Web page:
« ForrigeFortsæt »
To Gloriana Waller's harp was strung;
TO SIR GODFREY KNELLER,
PICTURE OF THE KING.
KNELLER, with silence and surprise
The magic of thy art calls forth
Oh may I live to hail the day,
This image on the medal placed,
And stampt on British coins, shall live,
Thou, Kneller, long with noble pride,
Here swarthy Charles appears, and there
Wise Phidias, thus his skill to prove,
Great Pan, who wont to chase the fair,
'Thou, Kneller.] If this little poem had begun here, and ended with “their king defied,” it had been equal, or superior, to anything in any other poet, on the like occasion.
2 There never was anything happier than this whole illustration, nor more exquisitely expressed.
Old Saturn too, with up-cast eyes,
And mighty Mars, for war renowned,
Her short-lived darling son to mourn.
This wonder of the sculptor's hand
THE following Latin poems are, in their kind, excellent. They are the better worth reading, as they show with what care our young author had studied the prince of the Latin poets; and from what source he afterwards derived, what a certain writer calls, a little whimsically indeed, but, I think, not unhappily, his sweet Virgilian prose. This Virgilianism, if I may so speak, consists in opening a subject by degrees; in presenting it, first, in few and simple terms, and then enlarging and brightening it by a more distinct and exquisite expression, till the description becomes as it were full-blown, and is set before us in all its grace and beauty. With this gradual extension of a sentiment, or image, is joined an improvement in the rhythm. The ear is consulted, as well as the imagination; and the harmony of numbers keeps pace with the energy of expression. It is remarkable that Mr. Addison's studious imitation of Virgil's manner hurt his English poetry sometimes, though it always improved his English
prose. The reason was, he had no facility in rhyming; and so was obliged many times to take up with a weaker word or phrase, than its place in his verse required. Hence the frequent redundancies in his In his rhymed poetry, which were intended by him as amplifications. prose, he was under no such restraint; and his exact taste always led him to perfection. That this observation is just, we may see from his Cato, where the freedom of blank verse, as it is called, secured him from this mischance; and from these Latin poems, in which the Virgilian gradation is everywhere observed, and nicely imitated.
CAROLO MONTAGU, ARMIGERO,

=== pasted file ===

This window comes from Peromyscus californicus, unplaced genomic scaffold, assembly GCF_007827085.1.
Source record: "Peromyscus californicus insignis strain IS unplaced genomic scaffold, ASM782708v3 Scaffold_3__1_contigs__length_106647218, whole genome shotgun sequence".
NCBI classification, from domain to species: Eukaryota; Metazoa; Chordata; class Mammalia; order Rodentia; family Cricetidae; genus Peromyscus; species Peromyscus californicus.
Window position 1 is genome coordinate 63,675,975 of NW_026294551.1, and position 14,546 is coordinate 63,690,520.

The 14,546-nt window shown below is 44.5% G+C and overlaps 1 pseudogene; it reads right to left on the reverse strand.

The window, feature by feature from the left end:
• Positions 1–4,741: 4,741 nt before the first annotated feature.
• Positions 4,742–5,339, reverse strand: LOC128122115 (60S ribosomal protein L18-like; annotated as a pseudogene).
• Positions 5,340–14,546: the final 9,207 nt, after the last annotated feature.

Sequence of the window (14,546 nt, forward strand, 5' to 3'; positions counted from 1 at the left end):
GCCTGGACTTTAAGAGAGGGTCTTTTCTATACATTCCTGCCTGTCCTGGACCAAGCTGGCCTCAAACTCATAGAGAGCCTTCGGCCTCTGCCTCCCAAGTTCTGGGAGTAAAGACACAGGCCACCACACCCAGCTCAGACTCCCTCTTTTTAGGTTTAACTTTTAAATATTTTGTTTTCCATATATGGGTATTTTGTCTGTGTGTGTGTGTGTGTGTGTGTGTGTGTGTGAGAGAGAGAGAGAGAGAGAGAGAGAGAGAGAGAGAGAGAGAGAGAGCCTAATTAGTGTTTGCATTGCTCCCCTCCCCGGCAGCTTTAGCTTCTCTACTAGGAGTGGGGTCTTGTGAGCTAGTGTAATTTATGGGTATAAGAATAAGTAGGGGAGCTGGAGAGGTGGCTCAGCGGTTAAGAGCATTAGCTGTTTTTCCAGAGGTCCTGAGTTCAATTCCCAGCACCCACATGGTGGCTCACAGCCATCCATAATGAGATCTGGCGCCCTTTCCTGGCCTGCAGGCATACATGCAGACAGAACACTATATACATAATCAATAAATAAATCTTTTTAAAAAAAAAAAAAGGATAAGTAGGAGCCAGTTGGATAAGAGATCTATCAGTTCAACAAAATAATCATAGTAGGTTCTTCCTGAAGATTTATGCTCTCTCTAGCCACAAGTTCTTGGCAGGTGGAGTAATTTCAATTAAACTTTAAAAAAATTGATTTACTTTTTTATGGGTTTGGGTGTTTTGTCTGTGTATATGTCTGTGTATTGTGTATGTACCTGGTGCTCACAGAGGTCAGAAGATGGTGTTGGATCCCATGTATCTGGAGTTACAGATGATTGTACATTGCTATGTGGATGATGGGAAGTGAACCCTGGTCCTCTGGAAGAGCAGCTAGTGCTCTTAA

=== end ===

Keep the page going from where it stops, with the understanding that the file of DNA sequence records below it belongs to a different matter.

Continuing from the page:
SCACCHARII CANCELLARIO, ÆRARII PRÆFECTO, REGI A SECRETIORIBUS CONSILIIS, ETC.
CUM tanta auribus tuis obstrepat vatum nequissimorum turba, nihil est cur queraris aliquid inusitatum tibi contigisse, ubi præclarum hoc argumentum meis etiam numeris. violatum conspexeris. Quantum virtute bellica præstent Britanni, recens ex rebus gestis testatur gloria; quam vero in humanioribus pacis studiis non emineamus, indicio sunt quos nuper in lucem emisimus versiculi. Quod si CONGREVIUS ille tuus divino, quo solet, furore correptus materiam hanc non exornasset, vix tanti esset ipsa pax, ut illa lætaremur tot perditissimis poetis tam misere decantata. At, dum alios insector, mei ipsius oblitus fuisse videor, qui haud minores forsan ex Latinis tibi molestias allaturus sum, quam quas illi ex vernaculis suis carminibus attulerunt nisi quod inter ipsos cruciatus lenimentum aliquod dolori tribuat tormenti varietas. Nec quidem unquam adduci possem, ut poema patrio sermone conscriptum oculis tuis subjicerem, qui ab istis conatibus cæteros omnes scribendo non minus deterres, quam favendo excitaveris.
PAX GULIELMI AUSPICIIS EUROPÆ
POSTQUAM ingens clamorque virum, strepitusque tubarum,
Aspicis ut toto excitus venit advena mundo
Hic, ubi saxa jacent disperso infecta cerebro, Atque interruptis hiscunt divortia muris, Vexillum intrepidus1 fixit, cui tempora dudum Budenses palmæ, peregrinaque laurus obumbrat. Ille ruens aciem in mediam, qua ferrea grando Sparsa furit circum, et plumbi densissimus imber, Sulphuream noctem, tetrasque bitumine nubes Ingreditur, crebroque rubentem fulgure fumum. Ut vario anfractu, et disjectis undique saxis Mænia discedunt, scopulisque immane minantur Desuper horrificis, et formidabile pendent !
1 Honoratissimus D. Dominus CUTTS, Baro de Gowran, &c.